The curtain line operates with a crew of four – an operator for the main station, two offbearers and someone to clean up.
Sandwiches move to pre-presses then to 32-, 36-, 30- and 40-opening presses. These are Globe, Globe Raute conversion, Columbia Raute conversion, and SparTek.
Vacuum feeding serves all the machinery on the finish end. Another move was to elevate all the machinery to ease clean up.
A Globe feeder serves the Globe saws which offbear to a five-bin stacker. A fourman putty line, Globe T&G machine, (working predominately 3/4in, but also 5/8in, 3/4in, and 11/8in) and a Kimwood six-head sander round off the finishing side, along with an oiler for concrete form material.
Shipping is 40% by rail and 50% truck. Exports are a thing of the past with the state of California as the principal market along with other areas of the US southwest and eastern seaboard.
In plywood, specialities are a necessity these days. Mr Brown says: “Our grade faces aren’t as available as they were 15 or 20 years ago. You have to compensate with some occasional sheathing. We’re trying to get more into the industrial panel business, such as providing material for window and door part manufacturers. We’re laying up about 13 trucks a week for windows and doors – maybe 4% to 5% of production.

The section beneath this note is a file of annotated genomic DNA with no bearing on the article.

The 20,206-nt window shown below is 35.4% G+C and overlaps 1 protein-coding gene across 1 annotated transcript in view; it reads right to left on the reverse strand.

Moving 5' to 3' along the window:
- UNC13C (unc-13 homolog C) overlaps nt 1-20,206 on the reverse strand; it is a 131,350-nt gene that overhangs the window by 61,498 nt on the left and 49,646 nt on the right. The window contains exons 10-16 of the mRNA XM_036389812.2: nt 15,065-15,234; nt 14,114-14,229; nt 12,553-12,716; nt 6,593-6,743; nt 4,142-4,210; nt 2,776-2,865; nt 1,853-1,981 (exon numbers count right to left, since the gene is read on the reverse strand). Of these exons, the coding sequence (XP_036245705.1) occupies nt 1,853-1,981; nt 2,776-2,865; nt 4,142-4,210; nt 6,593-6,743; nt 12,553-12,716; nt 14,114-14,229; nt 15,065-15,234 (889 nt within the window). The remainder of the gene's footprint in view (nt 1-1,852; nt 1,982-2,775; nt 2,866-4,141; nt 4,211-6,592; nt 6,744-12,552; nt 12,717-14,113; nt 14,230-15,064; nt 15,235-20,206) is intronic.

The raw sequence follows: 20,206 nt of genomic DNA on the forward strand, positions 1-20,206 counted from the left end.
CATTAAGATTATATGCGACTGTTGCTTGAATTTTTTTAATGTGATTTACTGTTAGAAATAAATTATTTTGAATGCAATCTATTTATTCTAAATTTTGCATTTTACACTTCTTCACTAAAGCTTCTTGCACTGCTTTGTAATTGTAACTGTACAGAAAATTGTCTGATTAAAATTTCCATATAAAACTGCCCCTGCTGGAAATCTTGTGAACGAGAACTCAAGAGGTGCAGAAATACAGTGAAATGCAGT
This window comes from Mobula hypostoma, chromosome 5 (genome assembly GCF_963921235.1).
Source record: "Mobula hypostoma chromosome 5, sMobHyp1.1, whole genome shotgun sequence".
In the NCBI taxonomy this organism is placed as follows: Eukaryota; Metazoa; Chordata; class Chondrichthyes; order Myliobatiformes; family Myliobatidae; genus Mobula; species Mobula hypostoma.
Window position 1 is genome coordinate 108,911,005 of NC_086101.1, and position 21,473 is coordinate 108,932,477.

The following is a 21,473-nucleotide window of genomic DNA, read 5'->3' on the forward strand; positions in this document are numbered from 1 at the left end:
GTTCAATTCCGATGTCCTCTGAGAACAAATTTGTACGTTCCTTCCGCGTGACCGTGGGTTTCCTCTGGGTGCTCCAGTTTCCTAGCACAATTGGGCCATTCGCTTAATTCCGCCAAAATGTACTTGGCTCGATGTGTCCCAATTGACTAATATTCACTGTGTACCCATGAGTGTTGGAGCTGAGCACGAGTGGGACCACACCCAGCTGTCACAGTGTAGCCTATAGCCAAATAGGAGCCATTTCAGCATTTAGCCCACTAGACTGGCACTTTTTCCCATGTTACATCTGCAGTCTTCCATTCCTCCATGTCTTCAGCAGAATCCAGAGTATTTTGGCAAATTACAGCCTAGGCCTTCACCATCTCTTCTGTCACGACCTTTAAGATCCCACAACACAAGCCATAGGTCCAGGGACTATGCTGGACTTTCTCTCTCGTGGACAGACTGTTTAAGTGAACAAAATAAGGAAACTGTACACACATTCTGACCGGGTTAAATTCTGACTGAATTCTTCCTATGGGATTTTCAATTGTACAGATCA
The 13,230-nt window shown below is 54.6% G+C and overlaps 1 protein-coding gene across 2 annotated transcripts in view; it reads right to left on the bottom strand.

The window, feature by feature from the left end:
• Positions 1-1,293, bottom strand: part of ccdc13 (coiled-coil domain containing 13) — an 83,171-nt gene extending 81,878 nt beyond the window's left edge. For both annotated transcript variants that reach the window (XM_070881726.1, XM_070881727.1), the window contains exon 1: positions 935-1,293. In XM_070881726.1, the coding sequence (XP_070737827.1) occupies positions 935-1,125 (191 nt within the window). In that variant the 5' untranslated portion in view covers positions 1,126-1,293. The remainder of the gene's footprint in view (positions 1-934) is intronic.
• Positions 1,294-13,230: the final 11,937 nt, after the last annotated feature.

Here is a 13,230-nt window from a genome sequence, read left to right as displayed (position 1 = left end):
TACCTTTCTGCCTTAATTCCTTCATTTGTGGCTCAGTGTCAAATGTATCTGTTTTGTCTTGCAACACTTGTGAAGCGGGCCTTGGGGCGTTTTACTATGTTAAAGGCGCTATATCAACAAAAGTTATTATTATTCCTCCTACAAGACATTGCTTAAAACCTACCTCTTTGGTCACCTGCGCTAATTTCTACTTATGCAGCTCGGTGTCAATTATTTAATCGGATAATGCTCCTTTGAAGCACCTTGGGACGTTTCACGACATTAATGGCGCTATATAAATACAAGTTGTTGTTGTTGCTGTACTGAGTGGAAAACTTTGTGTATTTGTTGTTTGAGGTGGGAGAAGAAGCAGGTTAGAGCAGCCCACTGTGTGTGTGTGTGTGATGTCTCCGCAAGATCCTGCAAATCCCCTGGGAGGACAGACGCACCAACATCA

“Our engineered wood business took off and the plywood market followed that trend,he concluded.
One unusual feature is a horizontal ‘cooling tower’ which cools water from the power plant. Water, at over 100°F, is sprayed into a pond for cooling.
Safety is an important consideration as it is in all Boise Cascade mills. One example is a harness system suspended from the ceiling of the covered truck loading slab. Drivers working on top of their loads tie on to prevent falls, should they slip.
“Your best resource is your employees,said Mr Brown. “They can tell you what does and doesn’t work. A lot of input from our employees helped with the rebuild after the fire. We had experienced people who knew what they were talking about when they set up this machinery.”